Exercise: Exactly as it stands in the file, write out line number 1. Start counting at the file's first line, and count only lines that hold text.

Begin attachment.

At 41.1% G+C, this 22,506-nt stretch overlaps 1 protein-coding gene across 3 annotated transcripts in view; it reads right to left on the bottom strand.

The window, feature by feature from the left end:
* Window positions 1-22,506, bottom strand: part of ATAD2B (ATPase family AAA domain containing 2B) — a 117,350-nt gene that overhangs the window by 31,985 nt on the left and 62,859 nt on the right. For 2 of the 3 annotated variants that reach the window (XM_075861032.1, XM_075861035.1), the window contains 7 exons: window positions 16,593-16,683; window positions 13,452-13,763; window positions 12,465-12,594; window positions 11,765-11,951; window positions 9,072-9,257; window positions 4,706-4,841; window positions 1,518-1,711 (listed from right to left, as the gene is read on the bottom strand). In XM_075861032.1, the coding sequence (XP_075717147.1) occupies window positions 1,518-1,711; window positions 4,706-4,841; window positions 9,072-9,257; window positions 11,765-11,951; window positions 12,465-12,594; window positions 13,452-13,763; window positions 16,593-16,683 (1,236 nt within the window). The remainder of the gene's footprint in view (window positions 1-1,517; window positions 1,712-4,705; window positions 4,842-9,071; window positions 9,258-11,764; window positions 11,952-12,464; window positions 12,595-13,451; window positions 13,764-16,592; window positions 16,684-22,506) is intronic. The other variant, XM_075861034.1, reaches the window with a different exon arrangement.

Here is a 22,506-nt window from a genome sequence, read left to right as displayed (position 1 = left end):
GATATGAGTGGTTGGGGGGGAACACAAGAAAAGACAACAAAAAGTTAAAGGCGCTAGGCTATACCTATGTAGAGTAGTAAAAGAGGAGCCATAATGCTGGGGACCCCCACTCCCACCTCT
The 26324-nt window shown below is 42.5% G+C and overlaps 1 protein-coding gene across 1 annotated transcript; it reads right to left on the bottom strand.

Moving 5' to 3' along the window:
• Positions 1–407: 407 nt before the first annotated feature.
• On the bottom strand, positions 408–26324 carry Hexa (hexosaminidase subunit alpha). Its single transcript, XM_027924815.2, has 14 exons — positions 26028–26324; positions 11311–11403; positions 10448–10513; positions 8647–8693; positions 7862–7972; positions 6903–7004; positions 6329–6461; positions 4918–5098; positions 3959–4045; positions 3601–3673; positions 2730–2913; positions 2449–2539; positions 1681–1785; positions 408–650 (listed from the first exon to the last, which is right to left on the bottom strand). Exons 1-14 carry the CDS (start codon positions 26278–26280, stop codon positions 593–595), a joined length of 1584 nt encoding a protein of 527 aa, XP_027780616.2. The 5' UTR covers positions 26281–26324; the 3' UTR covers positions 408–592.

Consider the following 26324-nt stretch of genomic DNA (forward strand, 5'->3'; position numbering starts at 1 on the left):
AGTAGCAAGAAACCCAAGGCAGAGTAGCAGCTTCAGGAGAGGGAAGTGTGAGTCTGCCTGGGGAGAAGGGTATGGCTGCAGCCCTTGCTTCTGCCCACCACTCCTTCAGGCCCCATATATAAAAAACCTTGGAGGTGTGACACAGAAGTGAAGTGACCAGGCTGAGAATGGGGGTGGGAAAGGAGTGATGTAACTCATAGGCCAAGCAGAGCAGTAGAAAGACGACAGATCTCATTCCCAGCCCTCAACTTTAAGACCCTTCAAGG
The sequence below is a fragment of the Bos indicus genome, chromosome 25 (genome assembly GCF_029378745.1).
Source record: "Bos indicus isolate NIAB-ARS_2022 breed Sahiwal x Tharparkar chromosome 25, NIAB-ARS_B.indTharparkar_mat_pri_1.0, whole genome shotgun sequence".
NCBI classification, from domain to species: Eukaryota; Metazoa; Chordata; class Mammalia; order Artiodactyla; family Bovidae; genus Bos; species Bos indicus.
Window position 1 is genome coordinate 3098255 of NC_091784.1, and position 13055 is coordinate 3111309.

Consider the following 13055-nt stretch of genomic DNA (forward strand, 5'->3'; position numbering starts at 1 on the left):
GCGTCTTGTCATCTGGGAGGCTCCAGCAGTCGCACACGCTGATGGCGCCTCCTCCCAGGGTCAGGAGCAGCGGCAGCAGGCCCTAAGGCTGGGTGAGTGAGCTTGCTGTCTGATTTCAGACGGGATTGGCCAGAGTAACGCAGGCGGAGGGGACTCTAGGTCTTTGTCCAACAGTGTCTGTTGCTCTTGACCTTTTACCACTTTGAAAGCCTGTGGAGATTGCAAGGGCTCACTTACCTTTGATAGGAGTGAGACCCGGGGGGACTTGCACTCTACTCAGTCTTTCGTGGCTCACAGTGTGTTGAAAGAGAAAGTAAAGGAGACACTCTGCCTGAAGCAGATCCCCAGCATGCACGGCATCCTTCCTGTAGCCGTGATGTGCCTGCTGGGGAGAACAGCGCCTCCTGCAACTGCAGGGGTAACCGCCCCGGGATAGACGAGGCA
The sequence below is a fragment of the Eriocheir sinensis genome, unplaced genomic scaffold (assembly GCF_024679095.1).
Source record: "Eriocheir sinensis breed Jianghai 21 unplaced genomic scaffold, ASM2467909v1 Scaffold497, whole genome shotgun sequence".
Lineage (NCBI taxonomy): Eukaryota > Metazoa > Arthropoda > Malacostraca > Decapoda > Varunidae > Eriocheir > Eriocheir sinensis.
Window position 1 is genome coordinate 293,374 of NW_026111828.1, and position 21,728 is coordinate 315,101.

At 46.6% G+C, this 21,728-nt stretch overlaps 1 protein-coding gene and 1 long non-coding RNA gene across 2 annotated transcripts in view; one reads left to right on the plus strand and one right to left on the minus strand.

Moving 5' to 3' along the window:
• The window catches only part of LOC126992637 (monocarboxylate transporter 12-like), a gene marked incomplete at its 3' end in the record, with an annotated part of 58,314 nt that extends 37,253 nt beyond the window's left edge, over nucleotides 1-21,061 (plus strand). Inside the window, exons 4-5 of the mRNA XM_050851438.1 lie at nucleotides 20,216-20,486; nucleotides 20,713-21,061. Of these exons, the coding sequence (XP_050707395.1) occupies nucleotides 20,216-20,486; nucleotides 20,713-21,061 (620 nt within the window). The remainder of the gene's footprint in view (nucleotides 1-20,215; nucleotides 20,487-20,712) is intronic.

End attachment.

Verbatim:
At 41.1% G+C, this 22,506-nt stretch overlaps 1 protein-coding gene across 3 annotated transcripts in view; it reads right to left on the bottom strand.